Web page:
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Art, home delivered!

Bec Dean


Horst Kiechle, Pizza Surprise Horst Kiechle, Pizza Surprise
Reviewing Pizza Surprise! is an exercise in restraint. An abundance of culinary and other lame clichés spring to mind, willing me to make them manifest. The reality of the Pizza Surprise! project and its outcomes, however, is that though the work and its literal delivery are based on a packaged concept of convenience, it is far too cunning to be so easily dispatched.

Pizza Surprise! is unabashedly what it is, a commercial, marketed-to-the-eyeballs, good-value visual arts project, and much more. It is a national and international event, a travelling show, and a low-price, egalitarian and accessible exhibition for your lounge-room table. Conceived by local Perth curators and recently pizza delivery chicks, Michelle Glaser and Katie Major (Art to Go), Pizza Surprise! is, above all its superfluous and incidental concerns, a collection of damn fine art. Seven artists including Bruce Slatter (my personal choice), Martine Corompt, Bevan Honey, Mari Velonaki, Scanner, Horst Kiechle and Sam Collins tackled the compressed white, flip-top cube with work that spanned the supernatural to the structural.

A strange kind of value judgement starts to operate when art is offered, home-delivered in a family-sized pizza box, for $19.95 (+GST). The generic nature of presentation, the online order form and automated responses solicit hasty decision. I knew I had to have one but further scrutiny of the work would have prompted me to order the lot! Therein lies the paradox; as a show of 25x7 packaged multiples, it has proved unattractive to artistic, commercial and cultural entities (who should be kicking themselves), but immensely popular within the gp.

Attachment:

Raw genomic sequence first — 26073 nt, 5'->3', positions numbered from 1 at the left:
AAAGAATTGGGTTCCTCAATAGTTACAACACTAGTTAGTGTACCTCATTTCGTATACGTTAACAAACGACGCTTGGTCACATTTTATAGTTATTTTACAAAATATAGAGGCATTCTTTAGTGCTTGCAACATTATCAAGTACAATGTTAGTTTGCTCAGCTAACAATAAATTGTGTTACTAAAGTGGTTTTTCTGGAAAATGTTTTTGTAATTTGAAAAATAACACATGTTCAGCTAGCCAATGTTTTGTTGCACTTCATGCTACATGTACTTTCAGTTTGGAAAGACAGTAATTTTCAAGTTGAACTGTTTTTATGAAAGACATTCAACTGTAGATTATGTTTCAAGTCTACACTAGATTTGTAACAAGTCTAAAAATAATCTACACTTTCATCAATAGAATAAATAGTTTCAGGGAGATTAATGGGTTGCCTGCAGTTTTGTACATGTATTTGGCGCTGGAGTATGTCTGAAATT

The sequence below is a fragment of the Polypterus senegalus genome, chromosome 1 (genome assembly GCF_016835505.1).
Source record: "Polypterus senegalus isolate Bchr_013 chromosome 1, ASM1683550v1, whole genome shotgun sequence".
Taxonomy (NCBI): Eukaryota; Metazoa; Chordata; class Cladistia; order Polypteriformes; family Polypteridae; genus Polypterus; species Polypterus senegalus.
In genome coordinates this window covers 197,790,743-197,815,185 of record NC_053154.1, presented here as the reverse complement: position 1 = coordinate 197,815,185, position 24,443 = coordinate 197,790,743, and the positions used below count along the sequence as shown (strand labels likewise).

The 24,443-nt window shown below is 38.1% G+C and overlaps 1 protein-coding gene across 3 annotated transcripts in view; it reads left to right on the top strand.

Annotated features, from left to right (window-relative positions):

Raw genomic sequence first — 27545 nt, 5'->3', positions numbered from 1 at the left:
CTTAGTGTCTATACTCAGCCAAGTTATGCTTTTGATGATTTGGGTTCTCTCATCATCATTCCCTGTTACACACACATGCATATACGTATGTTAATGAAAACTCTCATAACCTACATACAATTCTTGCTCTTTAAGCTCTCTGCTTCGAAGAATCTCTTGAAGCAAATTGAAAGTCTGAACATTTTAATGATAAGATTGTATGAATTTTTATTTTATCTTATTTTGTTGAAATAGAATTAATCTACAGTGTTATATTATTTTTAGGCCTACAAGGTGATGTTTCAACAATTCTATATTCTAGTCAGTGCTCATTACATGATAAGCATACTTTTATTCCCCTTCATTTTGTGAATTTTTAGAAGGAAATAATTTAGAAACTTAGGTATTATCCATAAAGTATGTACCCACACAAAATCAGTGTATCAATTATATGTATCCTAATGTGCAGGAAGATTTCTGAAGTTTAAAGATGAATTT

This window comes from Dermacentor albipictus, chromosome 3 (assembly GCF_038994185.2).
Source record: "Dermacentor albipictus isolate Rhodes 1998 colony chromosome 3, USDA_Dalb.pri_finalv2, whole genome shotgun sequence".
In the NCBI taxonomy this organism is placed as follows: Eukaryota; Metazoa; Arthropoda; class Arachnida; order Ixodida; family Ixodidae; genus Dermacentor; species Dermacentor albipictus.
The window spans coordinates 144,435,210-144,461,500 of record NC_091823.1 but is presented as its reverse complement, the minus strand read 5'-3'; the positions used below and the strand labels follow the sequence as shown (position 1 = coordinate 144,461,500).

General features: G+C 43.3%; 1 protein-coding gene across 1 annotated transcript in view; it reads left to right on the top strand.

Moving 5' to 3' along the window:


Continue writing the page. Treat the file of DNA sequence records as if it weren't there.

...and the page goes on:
The work by no means suffers for this, as all artists engage with the pizza box’s spatial and commercial paradigms with incisive, deconstructive and, yes, entertaining work. Sam Collins’ Appliance for the Decoration of a Common Void is a neat composition of circuitry and wires with a discrete switch that, when plugged into a TV, begins to scroll a number of test-pattern orientated compositions, creating a changing abstract-art feature for any living-room.

Another technologically-orientated work, Pizza Aphonia by Mari Velonaki, uses text formed by a number of LEDs that light up when the box is opened. This work, deconstructing an intimate letter within 25 pizza boxes, has resonances with the film noir secret briefcase. Martine Corompt’s gruesomely cute Household Names includes a cannibalistic cartoon adventure of 4 physically distorted, wannabe pop-starlets and a pink, rubbery doll of the same extended proportions.

Bevan Honey takes the framing and placing concerns of The Hot Sell into a zone of questioning the consumer experience. His work includes a piece of timber thickly layered with varnish that covers a random, linear pattern in black paint. The reverse of the pizza box includes detailed instructions for hanging that suggest a considered approach to placement in the home.

Cardboard constructivist Horst Kiechle’s Partially Iconoclastic Zero-Zen Art (PIZZA) uses the pizza box as a starting point for the folding of a series of boxes, from cube to non-cube. These works are carefully cut in the same material as the pizza box, and rely on the customer following specific instructions for their creation. UK sound artist Scanner’s Spread recreates a soundtrack of someone-else’s everyday, transplanted into the home of another.

A condition of buying a Pizza Surprise is that the owner must send Art to Go a document of its installation. My Bruce Slatter Painter’s Palette Ouija Board deserves a home-movie séance replete with candles and much foaming of the mouth to conjure one of the “…really great dead painters.”


Pizza Surprise! curated by Art to Go (Katie Major & Michelle Glaser), various homes in regional areas & metropolitan cities of Australia, Oct 23-Nov 7

RealTime issue #46 Dec-Jan 2001 pg. 32

© Bec Dean; for permission to reproduce apply to realtime@realtimearts.net

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